Updated: 19 hours ago
Friday night was a pre-Valentine's Day date night with my hubs (and about 15 other couples from our church). We had a blast at the Central Diner in Robinson, PA. The food was delicious, and the prices were great for the huge portions! This isn't a food review post, though, so let's talk sleep. One of the major reasons that I was able to have a nice night out without worrying is that I knew my son was at home, sleeping peacefully just as he would be if we were there.
I sleep-trained our son at 5 months, and I haven't deviated from his schedule or routine much since then. Sure, there are the occasional holidays or special times where a little flexibility is a must. (The good news on that is a well-rested child can handle an odd day every now and then and bounce back with no problem!) For the most part, though, I have guarded his nap times and bedtime as if they were the finest jewels in the world. Seriously. Children thrive on schedules and routine, so they deserve to be guarded! It won't be like this forever; the baby and toddler stage go by so quickly.
A date night isn't as enjoyable if you are worrying about whether or not your child will go to sleep okay with someone else. Coming home to find him still up and screaming due to being overtired can certainly make you think twice before going out again. However, every couple needs periodic date nights! If you haven't had one in a while, schedule it soon. You won't have an excuse after reading the rest of this post. (This also applies to having a babysitter during the day for nap time). So, how can I go out and not worry, you ask? Here are my tips for making sure your child will sleep normally with a babysitter.
Don't be afraid to be that mom who has everything written out. No binder is too large. Think Baby-Sitter's Club circa 1995. Your caregiver needs to know every detail of your child's bedtime routine and what times you normally do everything. As I said above, children thrive on routine and schedules, so you want to make sure your babysitter follows the same thing you do every other night.
Even the best babysitter out there will forget a detail or two when you've just spouted out 10 minutes-worth of directions to her all at once. She will appreciate having written notes to reference later. Make sure you include details like what you want her to do if your child cries when laid down or what volume you put the sound machine on. It's always a good idea to provide emergency numbers and such too, so just put it all in one place. Plus, she won't think you're so crazy if you include the WiFi password and steps to work the TV too.
Have everything set out and ready. Don't make your babysitter guess whether you'd put your child in the tight 9-month size pajamas or the huge 12-month ones he's swimming in (they really need a size in between those two). We put our little guy in a larger-size diaper for bed, so that is something I'd have laid out too. If your child sleeps with a special stuffed animal, blanket, or pacifier, make sure it is accounted for so your babysitter isn't frantically searching for it at bedtime, or worse, it can't be found and your child is forced to try and sleep without it.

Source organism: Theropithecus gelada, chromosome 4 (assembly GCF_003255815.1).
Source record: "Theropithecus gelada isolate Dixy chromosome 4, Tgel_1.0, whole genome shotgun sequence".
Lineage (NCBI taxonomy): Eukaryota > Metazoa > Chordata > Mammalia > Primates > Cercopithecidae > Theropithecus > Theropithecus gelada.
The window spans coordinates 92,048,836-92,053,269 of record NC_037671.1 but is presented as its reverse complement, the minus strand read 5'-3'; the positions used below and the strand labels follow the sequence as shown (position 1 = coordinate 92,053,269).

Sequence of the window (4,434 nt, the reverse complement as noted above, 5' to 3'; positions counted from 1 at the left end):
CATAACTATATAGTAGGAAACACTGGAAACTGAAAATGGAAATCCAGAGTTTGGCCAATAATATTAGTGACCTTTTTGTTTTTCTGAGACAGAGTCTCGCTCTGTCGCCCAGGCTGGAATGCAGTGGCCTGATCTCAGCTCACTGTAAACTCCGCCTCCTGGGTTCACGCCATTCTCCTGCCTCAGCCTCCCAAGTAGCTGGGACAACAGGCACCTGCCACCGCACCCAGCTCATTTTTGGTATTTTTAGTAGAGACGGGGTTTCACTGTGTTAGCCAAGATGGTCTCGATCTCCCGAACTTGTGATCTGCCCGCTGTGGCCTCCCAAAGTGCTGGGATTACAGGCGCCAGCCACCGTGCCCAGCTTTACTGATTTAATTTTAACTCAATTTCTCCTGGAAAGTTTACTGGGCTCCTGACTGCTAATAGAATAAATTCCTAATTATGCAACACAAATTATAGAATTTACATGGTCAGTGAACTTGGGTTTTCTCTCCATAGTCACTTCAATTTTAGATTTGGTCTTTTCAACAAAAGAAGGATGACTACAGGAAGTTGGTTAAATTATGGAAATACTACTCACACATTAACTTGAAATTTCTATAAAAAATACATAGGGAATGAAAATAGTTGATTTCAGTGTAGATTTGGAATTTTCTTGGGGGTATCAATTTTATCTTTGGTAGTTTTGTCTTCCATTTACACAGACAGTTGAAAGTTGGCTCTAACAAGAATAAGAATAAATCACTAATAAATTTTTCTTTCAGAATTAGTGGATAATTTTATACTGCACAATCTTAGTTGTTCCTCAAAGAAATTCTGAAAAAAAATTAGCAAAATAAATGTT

Don't use a brand new babysitter for bedtime, if you can help it. Even the best sleeper could be caught off guard by a stranger trying to put him to bed. Use someone familiar when you have the option. We are fortunate to live near both of our mothers, so we usually try to get one of them before we get someone else. (Some grandmas tend to be a little soft on the rules and routines, though, so don't be afraid to still give them notes. *wink, wink).
If you don't have the family option, at least ask a new babysitter to come another day prior, to play with your little one first. That way he will be acquainted with her when the night comes. If you don't have the time for that, at least ask her to come early that night to get acquainted before you leave. She can play with him while you get ready...win win. Sometimes it helps if you take the time and all play together too. Your baby will notice that you are comfortable with this person, so it might make him feel more comfortable too.
Give your little one some extra time and snuggles before you leave. Separation anxiety can be a real factor in keeping your child up at night, especially if you aren't even on the premises. A little extra time spent with him before you leave can really help ease the anxiety.
Toddler experts talk about the 10-minute miracle. It's giving your child your undivided attention for 10 straight minutes, doing something he wants to do. No phones, no distractions. Giving your child this 10 minutes of quality time before you leave may really help ease any separation anxiety.
If all of this sounds like a pipe dream you could never reach because YOU are the only one who can put your baby to sleep, then I can help! We can get your child sleeping independently in no time, so you can get back to enjoying time with your spouse. I am a firm believer that your relationship can't just be thrown aside when children come along. Children are a gift from God, yes...but you still need to set aside time to be with your spouse. It is not only healthy, but essential, for keeping that relationship alive!
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Follow these four tips and hopefully your little one will go to bed normally and be sound asleep when you get home. If not, remember that it is not the end of the world. A well-rested child can handle an off day every now and then and bounce back just fine. Go enjoy your date - you deserve it.
Are there any other things you do to make bedtime with a babysitter go well? Comment and let me know!
~Ashley Bell, pediatric sleep consultant